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  • Jessica Bligh Doyle

Why Do We Care so Damn Much?


I was in a meeting, when a male member of my team shared an opinion that was totally and completely incorrect. It contradicted scientific research, and more importantly, contradicted what I teach and was causing confusion among our students. To be clear, I was the senior faculty member in this situation. I was the expert. So, I corrected him. I, politely but firmly, told him to stay in his lane.

When the meeting ended, I had hives from my collarbone to my chin. I immediately sent a text to my friend, who was also in the meeting, asking him if I came down too hard with my critique. “I didn’t mean to upset anyone,” “Was what I said ok?”


What the hell? Why was I reacting this way?


I am an actress. I have sung by myself in front of thousands of people, by choice. I have missed holidays, birthdays, and my little brother’s college graduation to be on stage, speaking and singing in front of people who paid a lot of money to be there watching me. I teach actors and singers at the university level, in the same program that trained Sandra Bullock. Obviously, I wasn’t there as I am several years younger than Sandy, but you see my point.


Me, an actress and professor with advanced degrees and over a decade of experience, who teaches an 8-week course on overcoming performance anxiety, sat there flustered and flushed after a thirty-minute meeting where I had to tell a 25 year old fetus to stay in his lane. Why did I care so damn much?

I cared, because I wanted to be liked more than I wanted to be respected.


This need was so strong, so ingrained, that I didn’t even recognize it existed. But there it was. In fact, upon further examination, this particular brand of crazy showed up on the reg in the form of my good friend, passive aggression. In the words of Addison Montgomery-Shepherd, “There is a land called Passive Aggressiva, and I am it’s queen.”

While I was too scared to rock the boat face-to-face, I was a master of smiling sweetly while simultaneously eviscerating my opponent in my mind. That or a vigorous, head-nodding assurance that everything was “just fine” followed by the double finger and a silent, “Fuuuuuck Youuuuu” once I’d retreated to the safety of my locked office door.


Sound familiar? I thought so. Recently, one of my best girlfriends and I were discussing her new boss:

“She’s just so full of herself.”

“Agreed.”

“I’m so uncomfortable being around her. She’s so rude. Last week, when I posted a picture of our new trampoline, she called my daughter a spoiled brat on facebook. First of all, she’s not a brat. She’s a very kind, empathetic little girl. Second of all, the trampoline was a reward for something we’ve worked on for months with lots of tantrums and tears. And, you know what, even if it wasn’t, it’s none of her business what I buy my daughter. If I want to buy her a pony because it’s Tuesday I can and it’s none of her goddamn business!”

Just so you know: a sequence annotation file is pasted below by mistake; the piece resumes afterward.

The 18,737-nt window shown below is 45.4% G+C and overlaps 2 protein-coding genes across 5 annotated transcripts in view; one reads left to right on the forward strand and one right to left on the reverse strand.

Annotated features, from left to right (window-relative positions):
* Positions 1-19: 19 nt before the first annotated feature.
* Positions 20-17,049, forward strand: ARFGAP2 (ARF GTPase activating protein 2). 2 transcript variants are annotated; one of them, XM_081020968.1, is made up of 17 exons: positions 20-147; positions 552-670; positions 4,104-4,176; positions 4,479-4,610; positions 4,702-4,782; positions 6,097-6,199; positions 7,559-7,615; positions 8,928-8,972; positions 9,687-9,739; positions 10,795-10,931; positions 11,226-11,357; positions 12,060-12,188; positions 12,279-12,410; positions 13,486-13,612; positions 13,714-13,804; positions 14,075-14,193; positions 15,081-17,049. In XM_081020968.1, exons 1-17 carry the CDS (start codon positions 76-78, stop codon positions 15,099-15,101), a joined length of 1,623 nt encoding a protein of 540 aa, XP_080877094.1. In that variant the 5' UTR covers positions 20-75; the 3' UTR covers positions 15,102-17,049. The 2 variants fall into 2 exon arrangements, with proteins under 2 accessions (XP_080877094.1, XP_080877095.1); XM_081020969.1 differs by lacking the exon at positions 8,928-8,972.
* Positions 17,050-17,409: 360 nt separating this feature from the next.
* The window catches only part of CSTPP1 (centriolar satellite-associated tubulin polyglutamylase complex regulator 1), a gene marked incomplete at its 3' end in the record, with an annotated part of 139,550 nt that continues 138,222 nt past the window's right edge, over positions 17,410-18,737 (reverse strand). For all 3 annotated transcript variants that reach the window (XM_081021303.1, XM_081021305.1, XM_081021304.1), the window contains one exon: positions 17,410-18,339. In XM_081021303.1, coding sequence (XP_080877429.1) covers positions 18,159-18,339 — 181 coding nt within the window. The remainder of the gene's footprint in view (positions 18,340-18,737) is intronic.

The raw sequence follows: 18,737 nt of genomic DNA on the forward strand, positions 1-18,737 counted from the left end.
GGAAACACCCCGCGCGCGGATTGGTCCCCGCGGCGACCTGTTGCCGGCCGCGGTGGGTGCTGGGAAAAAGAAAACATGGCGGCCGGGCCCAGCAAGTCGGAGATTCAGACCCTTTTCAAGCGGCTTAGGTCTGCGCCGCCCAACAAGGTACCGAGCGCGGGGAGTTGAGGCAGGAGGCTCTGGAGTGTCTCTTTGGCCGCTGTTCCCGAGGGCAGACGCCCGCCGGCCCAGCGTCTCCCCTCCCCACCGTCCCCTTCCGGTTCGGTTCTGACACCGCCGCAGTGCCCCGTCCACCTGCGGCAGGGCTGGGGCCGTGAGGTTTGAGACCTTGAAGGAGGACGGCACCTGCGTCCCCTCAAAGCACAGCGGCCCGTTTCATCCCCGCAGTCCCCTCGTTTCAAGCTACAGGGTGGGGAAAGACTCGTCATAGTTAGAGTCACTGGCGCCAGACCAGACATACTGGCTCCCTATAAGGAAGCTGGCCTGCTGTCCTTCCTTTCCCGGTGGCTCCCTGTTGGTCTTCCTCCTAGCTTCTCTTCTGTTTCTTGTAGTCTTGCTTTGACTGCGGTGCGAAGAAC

“So true.”

“Plus, I spent like, a month, writing that report, and she couldn’t find half-an-hour to read it? Really? Does she not value my work at all?”

“Did you ask her that?”

“No, I’m extra nice to her. She has no idea what’s going on in my mind. Sometimes I even feel bad for being so shitty to her in my head. Ok, I’ve got to go, I’m meeting her for lunch.”


To be clear, this is not healthy behavior. Now, I am not advocating cussing out your boss or very publicly telling the bitchy mom at playgroup exactly where she can stick her dairy-free, gluten-free, nut-free snacks, but not voicing your true feelings isn’t helping anyone. Not the object of your aggression, who has no idea that their behavior is causing you distress and therefore, no opportunity to change it. And certainly not you, who now spends the evenings reliving a stressful situation over-and-over, stuck in an emotional shithole of your own making, while Becky and Rhonda go for post-work tapas and tequila blissfully unaware that anything is wrong.


In her article: "Passive Aggressive? This one's for you." for www.bustle.com writer and mentor Cynthia Kane addresses how to stop this negative behavior for good.


  1. Recognize the Behavior: when passive aggressive behavior happens, nip it in the bud. Sure, you're trying to avoid conflict, but in doing so you're coming across as cold, manipulative, and insensitive. Being direct is lesson confusing and allows for stimulating dialogue (to fix the issue) rather than frustrating disconnections.

  2. Believe in Your Words: If we believe in ourselves and what we have to say and respect ourselves enough to show how we feel, then it is easier for us to become more assertive in how we respond to others.

  3. Make Yourself a Priority: If we believe in ourselves and what we have to say and respect ourselves enough to show how we feel, then it is easier for us to become more assertive in how we respond to others.


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